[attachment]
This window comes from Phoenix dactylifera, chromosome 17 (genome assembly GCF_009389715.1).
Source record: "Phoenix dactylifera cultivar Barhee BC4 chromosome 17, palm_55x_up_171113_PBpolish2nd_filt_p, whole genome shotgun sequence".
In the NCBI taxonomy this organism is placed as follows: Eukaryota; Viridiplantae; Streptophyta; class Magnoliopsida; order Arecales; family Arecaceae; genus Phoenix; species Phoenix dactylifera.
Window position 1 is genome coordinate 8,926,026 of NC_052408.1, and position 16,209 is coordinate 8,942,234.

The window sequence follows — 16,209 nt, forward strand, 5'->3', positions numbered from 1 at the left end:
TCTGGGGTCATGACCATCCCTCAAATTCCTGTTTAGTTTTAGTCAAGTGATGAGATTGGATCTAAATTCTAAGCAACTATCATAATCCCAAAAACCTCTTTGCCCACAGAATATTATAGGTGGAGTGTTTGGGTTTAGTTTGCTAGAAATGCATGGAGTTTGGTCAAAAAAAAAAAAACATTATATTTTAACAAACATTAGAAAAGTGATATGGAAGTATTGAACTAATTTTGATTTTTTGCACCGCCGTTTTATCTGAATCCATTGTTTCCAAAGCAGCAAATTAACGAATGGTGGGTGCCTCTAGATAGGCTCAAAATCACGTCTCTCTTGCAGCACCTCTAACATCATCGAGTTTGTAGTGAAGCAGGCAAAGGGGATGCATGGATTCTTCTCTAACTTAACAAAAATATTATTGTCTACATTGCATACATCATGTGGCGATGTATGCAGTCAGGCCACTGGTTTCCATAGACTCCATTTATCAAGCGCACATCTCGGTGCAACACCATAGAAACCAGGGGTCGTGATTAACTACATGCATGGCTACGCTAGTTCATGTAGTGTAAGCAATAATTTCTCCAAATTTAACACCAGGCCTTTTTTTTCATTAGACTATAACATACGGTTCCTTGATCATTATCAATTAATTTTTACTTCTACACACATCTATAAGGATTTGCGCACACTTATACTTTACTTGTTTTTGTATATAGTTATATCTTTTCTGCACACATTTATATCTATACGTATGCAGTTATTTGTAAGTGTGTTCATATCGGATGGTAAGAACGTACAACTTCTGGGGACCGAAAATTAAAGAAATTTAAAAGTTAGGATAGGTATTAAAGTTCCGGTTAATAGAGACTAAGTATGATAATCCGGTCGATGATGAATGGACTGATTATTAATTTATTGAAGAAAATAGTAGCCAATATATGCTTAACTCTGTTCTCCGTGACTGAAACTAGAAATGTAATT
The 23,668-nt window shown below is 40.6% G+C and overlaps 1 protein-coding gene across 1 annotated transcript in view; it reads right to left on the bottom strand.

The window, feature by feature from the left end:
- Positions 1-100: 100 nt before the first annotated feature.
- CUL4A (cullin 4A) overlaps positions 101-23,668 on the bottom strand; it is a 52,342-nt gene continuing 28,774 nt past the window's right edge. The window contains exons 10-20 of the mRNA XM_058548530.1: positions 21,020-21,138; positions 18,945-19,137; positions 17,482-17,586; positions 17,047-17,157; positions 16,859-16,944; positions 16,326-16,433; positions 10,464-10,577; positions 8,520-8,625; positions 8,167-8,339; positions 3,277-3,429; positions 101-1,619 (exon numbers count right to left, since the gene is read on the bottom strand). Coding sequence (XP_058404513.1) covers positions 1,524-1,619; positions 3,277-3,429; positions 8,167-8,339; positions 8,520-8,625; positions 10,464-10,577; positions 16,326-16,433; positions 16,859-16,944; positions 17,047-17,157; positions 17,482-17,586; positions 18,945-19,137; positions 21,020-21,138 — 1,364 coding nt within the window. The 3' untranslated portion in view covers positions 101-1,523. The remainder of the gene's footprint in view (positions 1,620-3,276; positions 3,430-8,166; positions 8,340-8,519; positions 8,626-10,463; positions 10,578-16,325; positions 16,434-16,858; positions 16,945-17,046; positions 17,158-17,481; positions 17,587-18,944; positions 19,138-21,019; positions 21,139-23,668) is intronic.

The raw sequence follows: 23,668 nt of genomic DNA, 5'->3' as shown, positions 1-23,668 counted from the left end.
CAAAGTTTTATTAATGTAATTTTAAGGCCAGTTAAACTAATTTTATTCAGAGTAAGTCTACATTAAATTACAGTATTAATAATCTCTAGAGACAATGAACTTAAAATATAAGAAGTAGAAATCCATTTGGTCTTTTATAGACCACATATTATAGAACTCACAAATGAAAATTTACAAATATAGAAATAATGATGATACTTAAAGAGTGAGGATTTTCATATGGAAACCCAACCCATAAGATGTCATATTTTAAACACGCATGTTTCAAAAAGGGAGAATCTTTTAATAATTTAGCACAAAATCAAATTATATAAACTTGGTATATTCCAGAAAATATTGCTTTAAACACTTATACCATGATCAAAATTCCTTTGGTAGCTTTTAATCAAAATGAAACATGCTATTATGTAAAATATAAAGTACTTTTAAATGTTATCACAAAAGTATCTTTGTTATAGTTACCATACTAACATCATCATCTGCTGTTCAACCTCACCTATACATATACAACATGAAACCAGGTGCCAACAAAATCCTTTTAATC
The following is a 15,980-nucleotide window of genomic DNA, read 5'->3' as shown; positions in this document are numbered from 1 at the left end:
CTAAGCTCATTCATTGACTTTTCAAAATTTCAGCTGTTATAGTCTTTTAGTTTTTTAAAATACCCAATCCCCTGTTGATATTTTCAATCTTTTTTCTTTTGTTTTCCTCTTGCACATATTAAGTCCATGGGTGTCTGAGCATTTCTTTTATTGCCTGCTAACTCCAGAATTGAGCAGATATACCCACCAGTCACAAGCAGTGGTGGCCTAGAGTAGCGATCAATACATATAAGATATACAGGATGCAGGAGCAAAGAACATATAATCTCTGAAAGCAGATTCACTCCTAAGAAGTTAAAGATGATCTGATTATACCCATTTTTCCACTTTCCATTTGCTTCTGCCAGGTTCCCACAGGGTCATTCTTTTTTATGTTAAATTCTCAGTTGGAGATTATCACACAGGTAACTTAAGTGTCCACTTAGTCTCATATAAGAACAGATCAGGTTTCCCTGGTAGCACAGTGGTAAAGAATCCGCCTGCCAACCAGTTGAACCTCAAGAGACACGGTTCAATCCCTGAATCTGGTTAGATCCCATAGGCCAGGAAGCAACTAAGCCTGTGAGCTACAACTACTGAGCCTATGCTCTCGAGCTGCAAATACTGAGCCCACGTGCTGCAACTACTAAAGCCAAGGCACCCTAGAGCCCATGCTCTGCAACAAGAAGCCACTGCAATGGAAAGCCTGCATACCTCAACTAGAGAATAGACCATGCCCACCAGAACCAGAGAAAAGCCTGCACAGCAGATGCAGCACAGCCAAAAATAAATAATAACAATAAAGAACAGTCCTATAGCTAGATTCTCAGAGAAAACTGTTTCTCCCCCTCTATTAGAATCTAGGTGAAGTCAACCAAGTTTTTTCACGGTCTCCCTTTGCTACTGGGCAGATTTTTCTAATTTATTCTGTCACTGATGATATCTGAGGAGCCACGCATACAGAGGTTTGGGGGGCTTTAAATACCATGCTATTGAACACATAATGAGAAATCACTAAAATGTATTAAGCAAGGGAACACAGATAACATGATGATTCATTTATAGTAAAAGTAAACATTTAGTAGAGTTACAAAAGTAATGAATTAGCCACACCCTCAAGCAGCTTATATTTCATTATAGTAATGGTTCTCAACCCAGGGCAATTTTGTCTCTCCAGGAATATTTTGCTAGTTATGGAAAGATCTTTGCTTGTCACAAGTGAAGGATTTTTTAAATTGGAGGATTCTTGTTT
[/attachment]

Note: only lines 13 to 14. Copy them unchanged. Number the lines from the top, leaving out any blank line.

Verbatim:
The following is a 15,980-nucleotide window of genomic DNA, read 5'->3' as shown; positions in this document are numbered from 1 at the left end:
CTAAGCTCATTCATTGACTTTTCAAAATTTCAGCTGTTATAGTCTTTTAGTTTTTTAAAATACCCAATCCCCTGTTGATATTTTCAATCTTTTTTCTTTTGTTTTCCTCTTGCACATATTAAGTCCATGGGTGTCTGAGCATTTCTTTTATTGCCTGCTAACTCCAGAATTGAGCAGATATACCCACCAGTCACAAGCAGTGGTGGCCTAGAGTAGCGATCAATACATATAAGATATACAGGATGCAGGAGCAAAGAACATATAATCTCTGAAAGCAGATTCACTCCTAAGAAGTTAAAGATGATCTGATTATACCCATTTTTCCACTTTCCATTTGCTTCTGCCAGGTTCCCACAGGGTCATTCTTTTTTATGTTAAATTCTCAGTTGGAGATTATCACACAGGTAACTTAAGTGTCCACTTAGTCTCATATAAGAACAGATCAGGTTTCCCTGGTAGCACAGTGGTAAAGAATCCGCCTGCCAACCAGTTGAACCTCAAGAGACACGGTTCAATCCCTGAATCTGGTTAGATCCCATAGGCCAGGAAGCAACTAAGCCTGTGAGCTACAACTACTGAGCCTATGCTCTCGAGCTGCAAATACTGAGCCCACGTGCTGCAACTACTAAAGCCAAGGCACCCTAGAGCCCATGCTCTGCAACAAGAAGCCACTGCAATGGAAAGCCTGCATACCTCAACTAGAGAATAGACCATGCCCACCAGAACCAGAGAAAAGCCTGCACAGCAGATGCAGCACAGCCAAAAATAAATAATAACAATAAAGAACAGTCCTATAGCTAGATTCTCAGAGAAAACTGTTTCTCCCCCTCTATTAGAATCTAGGTGAAGTCAACCAAGTTTTTTCACGGTCTCCCTTTGCTACTGGGCAGATTTTTCTAATTTATTCTGTCACTGATGATATCTGAGGAGCCACGCATACAGAGGTTTGGGGGGCTTTAAATACCATGCTATTGAACACATAATGAGAAATCACTAAAATGTATTAAGCAAGGGAACACAGATAACATGATGATTCATTTATAGTAAAAGTAAACATTTAGTAGAGTTACAAAAGTAATGAATTAGCCACACCCTCAAGCAGCTTATATTTCATTATAGTAATGGTTCTCAACCCAGGGCAATTTTGTCTCTCCAGGAATATTTTGCTAGTTATGGAAAGATCTTTGCTTGTCACAAGTGAAGGATTTTTTAAATTGGAGGATTCTTGTTT